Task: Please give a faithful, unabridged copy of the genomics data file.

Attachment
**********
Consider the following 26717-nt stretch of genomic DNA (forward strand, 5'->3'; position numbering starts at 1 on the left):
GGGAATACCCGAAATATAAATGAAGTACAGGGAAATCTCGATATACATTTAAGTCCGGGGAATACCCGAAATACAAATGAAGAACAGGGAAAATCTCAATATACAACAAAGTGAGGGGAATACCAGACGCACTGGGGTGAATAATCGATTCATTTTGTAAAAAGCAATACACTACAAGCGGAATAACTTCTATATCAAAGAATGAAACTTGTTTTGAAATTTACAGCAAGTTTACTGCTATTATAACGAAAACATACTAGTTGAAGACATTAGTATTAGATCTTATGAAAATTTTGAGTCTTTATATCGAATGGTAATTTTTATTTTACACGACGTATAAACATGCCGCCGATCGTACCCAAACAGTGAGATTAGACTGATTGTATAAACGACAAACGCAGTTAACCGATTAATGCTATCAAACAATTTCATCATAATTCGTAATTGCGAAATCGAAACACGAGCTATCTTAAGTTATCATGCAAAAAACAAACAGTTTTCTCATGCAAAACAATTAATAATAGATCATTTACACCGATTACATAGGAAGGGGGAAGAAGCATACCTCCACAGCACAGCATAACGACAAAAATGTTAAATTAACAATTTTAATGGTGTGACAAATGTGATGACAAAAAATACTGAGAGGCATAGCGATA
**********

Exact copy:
Consider the following 26717-nt stretch of genomic DNA (forward strand, 5'->3'; position numbering starts at 1 on the left):
GGGAATACCCGAAATATAAATGAAGTACAGGGAAATCTCGATATACATTTAAGTCCGGGGAATACCCGAAATACAAATGAAGAACAGGGAAAATCTCAATATACAACAAAGTGAGGGGAATACCAGACGCACTGGGGTGAATAATCGATTCATTTTGTAAAAAGCAATACACTACAAGCGGAATAACTTCTATATCAAAGAATGAAACTTGTTTTGAAATTTACAGCAAGTTTACTGCTATTATAACGAAAACATACTAGTTGAAGACATTAGTATTAGATCTTATGAAAATTTTGAGTCTTTATATCGAATGGTAATTTTTATTTTACACGACGTATAAACATGCCGCCGATCGTACCCAAACAGTGAGATTAGACTGATTGTATAAACGACAAACGCAGTTAACCGATTAATGCTATCAAACAATTTCATCATAATTCGTAATTGCGAAATCGAAACACGAGCTATCTTAAGTTATCATGCAAAAAACAAACAGTTTTCTCATGCAAAACAATTAATAATAGATCATTTACACCGATTACATAGGAAGGGGGAAGAAGCATACCTCCACAGCACAGCATAACGACAAAAATGTTAAATTAACAATTTTAATGGTGTGACAAATGTGATGACAAAAAATACTGAGAGGCATAGCGATA